Everyone expects that Congress, with the Republican party in control of both the House of Representatives and the Senate, will endeavor to pass legislation or use its authority over budgeting and appropriations to attempt to block EPA's efforts to regulate GHG emissions. Although such efforts are not likely to be successful, the presidential election of 2016 looms. Even as legal battles are fought over the EPA's electric utility CO2 emissions standards, the results of that election will have a significant role in shaping what EPA will be allowed to do to regulate GHGs pursuant to the Clean Air Act.


1 42 U.S.C. §7411(b).

2 42 U.S.C. §7411(d).

3 EPA also included a proposed alternative emission limit for steam generating units that would establish an emission standard between 1,000 and 1,050 lbs CO2/MWh on an 84-month rolling average basis.

4 This discussion also addresses other aspects of the infrastructure required for successful implementation of CCS, including transportation and storage of captured CO2. See 79 Fed. Reg. at 1,472-1,474.

5 By contrast, EPA determined that the full implementation of CCS would not be feasible because the projected cost of electricity does not compare favorably with the cost of electricity generated by nuclear, biomass or geothermal plants. Id. at 1,435.

6 Because of a combination of factors, including the low cost of natural gas and other environmental regulations impacting coal-fired power production, EPA anticipates that few, if any, solid fossil-fuel-fired electric generating units will be constructed in the foreseeable future and, accordingly, the proposed rule will result in negligible CO2 emission changes, quantified benefits and costs by 2022. 79 Fed. Reg. at 1,433.

7 EPA has stated that it believes that its proposed CO2 standard for modified and reconstructed sources would allow it to propose emission guidelines for existing sources. Because EPA typically has not distinguished between "new" sources and "modified" or "reconstructed" sources when promulgating an NSPS, this would be an issue of first impression were it to be litigated.

8 When the Clean Air Act amendments were passed in 1990, the House and the Senate passed different versions of Section 111(d) and these versions were never technically reconciled in the final law. EPA has argued that this is an ambiguity that allows it to develop its own reasonable interpretation of the law which is entitled to deference under administrative law principles (also known as Chevron deference, after Chevron U.S.A., Inc. v. Natural Resources Defense Council, Inc., 467 U.S. 837 (1984)). Noted scholar Laurence Tribe of Harvard Law School has recently submitted comments to EPA, on behalf of coal company Peabody Energy, arguing that EPA is wrong and that the Senate's "substantive" amendment that was codified in the U.S. Code is the applicable law that must be followed. The Senate version supports the argument that EPA does not have legal authority to regulate existing electric generating units pursuant to Section 111(d) because such sources are regulated pursuant to Section 112.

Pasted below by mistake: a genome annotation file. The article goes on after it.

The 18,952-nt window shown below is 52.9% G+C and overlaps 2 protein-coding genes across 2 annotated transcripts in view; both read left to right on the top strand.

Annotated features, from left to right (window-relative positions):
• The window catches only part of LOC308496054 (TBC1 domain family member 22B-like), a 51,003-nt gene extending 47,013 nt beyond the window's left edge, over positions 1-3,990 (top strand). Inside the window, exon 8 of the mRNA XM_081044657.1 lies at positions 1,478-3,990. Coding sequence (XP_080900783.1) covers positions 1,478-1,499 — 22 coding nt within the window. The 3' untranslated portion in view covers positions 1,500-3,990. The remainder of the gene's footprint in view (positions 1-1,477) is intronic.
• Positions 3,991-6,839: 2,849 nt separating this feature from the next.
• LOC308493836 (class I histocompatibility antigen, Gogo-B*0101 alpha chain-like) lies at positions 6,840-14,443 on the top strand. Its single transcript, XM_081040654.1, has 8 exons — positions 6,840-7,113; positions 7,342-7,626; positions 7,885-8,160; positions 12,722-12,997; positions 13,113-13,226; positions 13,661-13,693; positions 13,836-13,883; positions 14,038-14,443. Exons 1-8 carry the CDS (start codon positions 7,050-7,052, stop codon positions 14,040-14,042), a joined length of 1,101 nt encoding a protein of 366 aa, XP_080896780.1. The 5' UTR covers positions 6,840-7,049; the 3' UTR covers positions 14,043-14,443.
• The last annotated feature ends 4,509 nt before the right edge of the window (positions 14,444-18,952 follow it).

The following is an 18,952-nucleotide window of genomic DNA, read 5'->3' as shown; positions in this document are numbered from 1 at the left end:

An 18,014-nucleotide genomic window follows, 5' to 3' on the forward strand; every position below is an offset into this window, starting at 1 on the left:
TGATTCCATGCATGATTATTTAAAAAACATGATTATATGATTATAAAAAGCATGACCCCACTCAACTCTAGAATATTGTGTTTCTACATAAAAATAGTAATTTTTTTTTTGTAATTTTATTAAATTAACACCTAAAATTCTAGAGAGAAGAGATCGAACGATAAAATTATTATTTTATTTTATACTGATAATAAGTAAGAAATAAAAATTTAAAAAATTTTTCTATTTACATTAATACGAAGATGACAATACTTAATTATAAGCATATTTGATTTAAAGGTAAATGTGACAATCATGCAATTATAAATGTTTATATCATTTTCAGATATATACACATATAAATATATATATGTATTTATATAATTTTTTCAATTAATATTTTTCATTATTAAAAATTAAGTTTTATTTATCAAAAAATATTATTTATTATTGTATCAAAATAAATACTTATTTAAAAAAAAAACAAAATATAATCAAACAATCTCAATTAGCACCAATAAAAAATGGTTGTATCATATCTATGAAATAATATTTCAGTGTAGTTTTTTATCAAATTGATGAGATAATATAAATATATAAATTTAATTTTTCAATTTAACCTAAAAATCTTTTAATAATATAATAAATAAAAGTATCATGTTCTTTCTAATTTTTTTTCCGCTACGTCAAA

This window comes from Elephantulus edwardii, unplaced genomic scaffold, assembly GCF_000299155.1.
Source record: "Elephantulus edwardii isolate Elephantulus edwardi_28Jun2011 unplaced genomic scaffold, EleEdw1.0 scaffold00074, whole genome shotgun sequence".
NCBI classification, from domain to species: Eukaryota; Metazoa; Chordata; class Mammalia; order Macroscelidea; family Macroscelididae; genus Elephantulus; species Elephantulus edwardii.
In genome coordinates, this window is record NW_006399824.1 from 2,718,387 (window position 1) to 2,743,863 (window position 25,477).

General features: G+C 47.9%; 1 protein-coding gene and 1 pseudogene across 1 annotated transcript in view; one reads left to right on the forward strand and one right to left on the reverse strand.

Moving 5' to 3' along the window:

9 Murray Energy Corp. v. EPA, No. 14-1112 (D.C. Cir. filed June 18, 2002) and West Virginia v. EPA, No. 14-1151 (D.C. Cir. filed June 18, 2014).

10 EPA issued a "Notice of Data Availability" on October 30, 2014, seeking comments on the interim 2020-2029 goals. 79 Fed. Reg. 64,543. Stakeholders have expressed concerns that the interim goals would limit state flexibility in developing plans based on all of the building blocks set out by EPA. Stakeholders also expressed concern that the interim goals would force retirements of coal plants that would limit opportunities to take advantage of the remaining useful life of such plants (a statutory factor set forth in Section 111(d)) and could make it difficult to address unexpected climactic events such as the polar vortex from last winter. There have been trade press reports that EPA is considering pushing back the initial interim compliance date to 2025.

11 This assumes that electric generating units continue to be subject to regulation pursuant to Section 112. On November 25, 2014, the Supreme Court accepted petitions for certiorari challenging EPA's determination that it was appropriate to regulate HAPs from electrical generating stations and specifically, whether EPA's decision not to consider costs in making this determination was an unreasonable interpretation of the Clean Air Act. Michigan v. EPA, No. 14-46; Utility Air Regulatory Group v. EPA, No. 14-47; National Mining Assoc. v. EPA, No. 14-49. One possible, although in our opinion unlikely, outcome of this appeal would be the permanent elimination of regulation of HAPs emissions from electric generating units.